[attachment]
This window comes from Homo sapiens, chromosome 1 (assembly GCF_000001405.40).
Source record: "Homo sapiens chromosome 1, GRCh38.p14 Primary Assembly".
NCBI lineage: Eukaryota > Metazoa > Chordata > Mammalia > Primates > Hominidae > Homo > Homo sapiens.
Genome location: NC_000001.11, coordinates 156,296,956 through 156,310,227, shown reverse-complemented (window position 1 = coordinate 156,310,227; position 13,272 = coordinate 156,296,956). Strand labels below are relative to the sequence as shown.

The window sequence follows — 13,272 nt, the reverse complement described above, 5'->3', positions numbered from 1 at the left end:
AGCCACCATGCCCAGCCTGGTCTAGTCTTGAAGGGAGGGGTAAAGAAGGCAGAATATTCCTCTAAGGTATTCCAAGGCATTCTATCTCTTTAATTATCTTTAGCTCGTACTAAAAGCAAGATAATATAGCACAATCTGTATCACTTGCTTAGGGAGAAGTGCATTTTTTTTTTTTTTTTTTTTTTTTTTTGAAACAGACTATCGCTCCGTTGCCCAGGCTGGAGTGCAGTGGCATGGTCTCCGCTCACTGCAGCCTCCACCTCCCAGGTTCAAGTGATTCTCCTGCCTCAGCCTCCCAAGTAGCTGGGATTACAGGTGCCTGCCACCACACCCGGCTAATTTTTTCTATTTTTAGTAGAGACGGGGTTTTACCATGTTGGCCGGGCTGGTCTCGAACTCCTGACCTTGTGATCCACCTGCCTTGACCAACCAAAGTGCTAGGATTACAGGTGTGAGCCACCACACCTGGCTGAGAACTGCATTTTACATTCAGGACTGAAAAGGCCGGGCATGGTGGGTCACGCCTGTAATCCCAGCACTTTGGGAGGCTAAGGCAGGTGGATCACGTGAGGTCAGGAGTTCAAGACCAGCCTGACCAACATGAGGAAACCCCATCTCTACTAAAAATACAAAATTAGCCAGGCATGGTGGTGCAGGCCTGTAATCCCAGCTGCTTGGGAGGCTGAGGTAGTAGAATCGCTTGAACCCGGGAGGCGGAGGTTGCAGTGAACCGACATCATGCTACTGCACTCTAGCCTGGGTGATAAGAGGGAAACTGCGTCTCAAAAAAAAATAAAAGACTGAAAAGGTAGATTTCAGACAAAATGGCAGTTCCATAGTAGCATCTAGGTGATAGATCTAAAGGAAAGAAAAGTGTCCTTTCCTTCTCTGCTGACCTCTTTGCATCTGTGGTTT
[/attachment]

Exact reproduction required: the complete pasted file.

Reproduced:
This window comes from Homo sapiens, chromosome 1 (assembly GCF_000001405.40).
Source record: "Homo sapiens chromosome 1, GRCh38.p14 Primary Assembly".
NCBI lineage: Eukaryota > Metazoa > Chordata > Mammalia > Primates > Hominidae > Homo > Homo sapiens.
Genome location: NC_000001.11, coordinates 156,296,956 through 156,310,227, shown reverse-complemented (window position 1 = coordinate 156,310,227; position 13,272 = coordinate 156,296,956). Strand labels below are relative to the sequence as shown.

The window sequence follows — 13,272 nt, the reverse complement described above, 5'->3', positions numbered from 1 at the left end:
AGCCACCATGCCCAGCCTGGTCTAGTCTTGAAGGGAGGGGTAAAGAAGGCAGAATATTCCTCTAAGGTATTCCAAGGCATTCTATCTCTTTAATTATCTTTAGCTCGTACTAAAAGCAAGATAATATAGCACAATCTGTATCACTTGCTTAGGGAGAAGTGCATTTTTTTTTTTTTTTTTTTTTTTTTTTGAAACAGACTATCGCTCCGTTGCCCAGGCTGGAGTGCAGTGGCATGGTCTCCGCTCACTGCAGCCTCCACCTCCCAGGTTCAAGTGATTCTCCTGCCTCAGCCTCCCAAGTAGCTGGGATTACAGGTGCCTGCCACCACACCCGGCTAATTTTTTCTATTTTTAGTAGAGACGGGGTTTTACCATGTTGGCCGGGCTGGTCTCGAACTCCTGACCTTGTGATCCACCTGCCTTGACCAACCAAAGTGCTAGGATTACAGGTGTGAGCCACCACACCTGGCTGAGAACTGCATTTTACATTCAGGACTGAAAAGGCCGGGCATGGTGGGTCACGCCTGTAATCCCAGCACTTTGGGAGGCTAAGGCAGGTGGATCACGTGAGGTCAGGAGTTCAAGACCAGCCTGACCAACATGAGGAAACCCCATCTCTACTAAAAATACAAAATTAGCCAGGCATGGTGGTGCAGGCCTGTAATCCCAGCTGCTTGGGAGGCTGAGGTAGTAGAATCGCTTGAACCCGGGAGGCGGAGGTTGCAGTGAACCGACATCATGCTACTGCACTCTAGCCTGGGTGATAAGAGGGAAACTGCGTCTCAAAAAAAAATAAAAGACTGAAAAGGTAGATTTCAGACAAAATGGCAGTTCCATAGTAGCATCTAGGTGATAGATCTAAAGGAAAGAAAAGTGTCCTTTCCTTCTCTGCTGACCTCTTTGCATCTGTGGTTT